So, when Martha heard that Jesus was coming, she went and met him, but Mary remained seated in the house. Martha said to Jesus, “Lord, if you had been here, my brother would not have died. But even now I know that whatever you ask from God, God will give you.” Jesus said to her, “Your brother will rise again.” Martha said to him, “I know that he will rise again in the resurrection on the last day.” Jesus said to her, “I am the resurrection and the life. Whoever believes in me, though he die, yet shall he live, and everyone who lives and believes in me shall never die. Do you believe this?” She said to him, “Yes, Lord; I believe that you are the Christ, the Son of God, who is coming into the world.” – John 11:20–27, ESV
The roles of the sisters now seem reversed. It is Martha who is speaking with the teacher while Mary is elsewhere. Jesus had to call Mary to come to him (John 11:29) which, of course, she did. And when she did so, she said the very same thing to Jesus that Martha said when she first met him, “Lord, if you had been here, my brother would not have died” (John 11:21,32).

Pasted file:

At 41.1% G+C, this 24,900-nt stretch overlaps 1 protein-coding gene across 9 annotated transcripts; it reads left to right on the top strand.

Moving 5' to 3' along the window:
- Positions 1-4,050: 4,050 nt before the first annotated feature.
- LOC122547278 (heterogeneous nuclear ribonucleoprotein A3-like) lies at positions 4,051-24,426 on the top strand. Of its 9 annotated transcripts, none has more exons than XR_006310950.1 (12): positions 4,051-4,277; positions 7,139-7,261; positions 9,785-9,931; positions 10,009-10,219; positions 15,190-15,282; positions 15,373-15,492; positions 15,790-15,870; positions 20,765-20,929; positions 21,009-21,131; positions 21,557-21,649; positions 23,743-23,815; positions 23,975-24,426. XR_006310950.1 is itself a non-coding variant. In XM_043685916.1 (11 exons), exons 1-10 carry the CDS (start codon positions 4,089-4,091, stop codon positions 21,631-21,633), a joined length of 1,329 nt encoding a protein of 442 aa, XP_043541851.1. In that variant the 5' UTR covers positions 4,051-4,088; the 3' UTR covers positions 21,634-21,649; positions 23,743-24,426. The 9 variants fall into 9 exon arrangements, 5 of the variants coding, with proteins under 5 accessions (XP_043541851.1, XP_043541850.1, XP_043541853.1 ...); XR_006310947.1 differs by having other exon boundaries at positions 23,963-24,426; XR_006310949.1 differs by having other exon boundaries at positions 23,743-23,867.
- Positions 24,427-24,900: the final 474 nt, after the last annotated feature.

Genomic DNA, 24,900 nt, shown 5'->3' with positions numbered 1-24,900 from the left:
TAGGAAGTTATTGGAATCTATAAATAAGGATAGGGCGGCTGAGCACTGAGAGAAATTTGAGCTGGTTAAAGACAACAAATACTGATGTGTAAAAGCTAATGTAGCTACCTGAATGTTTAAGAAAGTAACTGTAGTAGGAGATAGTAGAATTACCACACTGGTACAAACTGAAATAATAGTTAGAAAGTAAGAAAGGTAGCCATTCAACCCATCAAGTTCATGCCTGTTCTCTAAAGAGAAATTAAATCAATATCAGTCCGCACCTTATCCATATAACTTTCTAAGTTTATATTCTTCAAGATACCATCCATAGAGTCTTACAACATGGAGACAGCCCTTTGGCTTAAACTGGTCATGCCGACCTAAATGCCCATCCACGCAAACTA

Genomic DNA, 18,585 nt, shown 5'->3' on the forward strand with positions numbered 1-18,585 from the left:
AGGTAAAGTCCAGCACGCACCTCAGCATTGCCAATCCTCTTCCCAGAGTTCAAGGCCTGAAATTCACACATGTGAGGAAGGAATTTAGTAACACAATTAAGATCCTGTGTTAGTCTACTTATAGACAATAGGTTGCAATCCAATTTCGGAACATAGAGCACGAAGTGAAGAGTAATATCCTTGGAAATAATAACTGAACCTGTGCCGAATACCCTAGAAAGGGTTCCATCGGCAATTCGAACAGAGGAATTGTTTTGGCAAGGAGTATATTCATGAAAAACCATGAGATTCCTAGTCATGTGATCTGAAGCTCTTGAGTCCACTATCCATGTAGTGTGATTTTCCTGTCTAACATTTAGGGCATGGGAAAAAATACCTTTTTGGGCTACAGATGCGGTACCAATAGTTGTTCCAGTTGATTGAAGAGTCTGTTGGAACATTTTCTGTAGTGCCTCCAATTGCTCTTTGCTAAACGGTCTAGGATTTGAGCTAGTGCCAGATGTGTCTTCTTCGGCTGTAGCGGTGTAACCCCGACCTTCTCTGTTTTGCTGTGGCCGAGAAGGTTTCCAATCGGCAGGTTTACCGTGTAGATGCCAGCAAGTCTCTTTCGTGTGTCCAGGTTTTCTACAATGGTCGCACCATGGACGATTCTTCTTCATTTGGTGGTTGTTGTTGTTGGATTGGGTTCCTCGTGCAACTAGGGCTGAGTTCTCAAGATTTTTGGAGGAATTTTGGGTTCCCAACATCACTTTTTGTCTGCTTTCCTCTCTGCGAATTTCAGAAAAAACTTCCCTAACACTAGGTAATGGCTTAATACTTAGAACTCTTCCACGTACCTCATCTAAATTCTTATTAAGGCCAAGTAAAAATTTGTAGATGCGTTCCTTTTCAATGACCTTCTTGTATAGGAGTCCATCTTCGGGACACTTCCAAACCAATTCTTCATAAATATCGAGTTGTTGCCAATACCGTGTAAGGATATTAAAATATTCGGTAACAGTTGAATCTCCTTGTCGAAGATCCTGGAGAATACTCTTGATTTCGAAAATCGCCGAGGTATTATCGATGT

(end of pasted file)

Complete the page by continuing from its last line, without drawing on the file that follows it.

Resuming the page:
Each of the sisters is viewing death as the end, the irreversible barrier. If, Jesus . . . if you had been here, but no. Now it is all over. Our brother is dead. Given that they both said the same thing to Jesus, it seems likely that they had said this to one another many times over the previous four days. If only. But now all hope is lost. “If” can be such an empty word.
Prior to Mary’s arrival, Martha expressed what seems to be a deep faith in Jesus.
But even now I know that whatever you ask from God, God will give you. – John 11:22, ESV
It is difficult to reconcile this with her not understanding when Jesus says, “Your brother will rise again.” When we are in the throes of deep grief, logic easily eludes us. It is perhaps asking too much for Martha to rationally walk through the possibilities, making perfect sense with everything she says. The inconsistency in her expressions sounds very much like the father of the demon-possessed boy who asked Jesus for a healing, “I do believe! Help my unbelief” (Mark 9:24).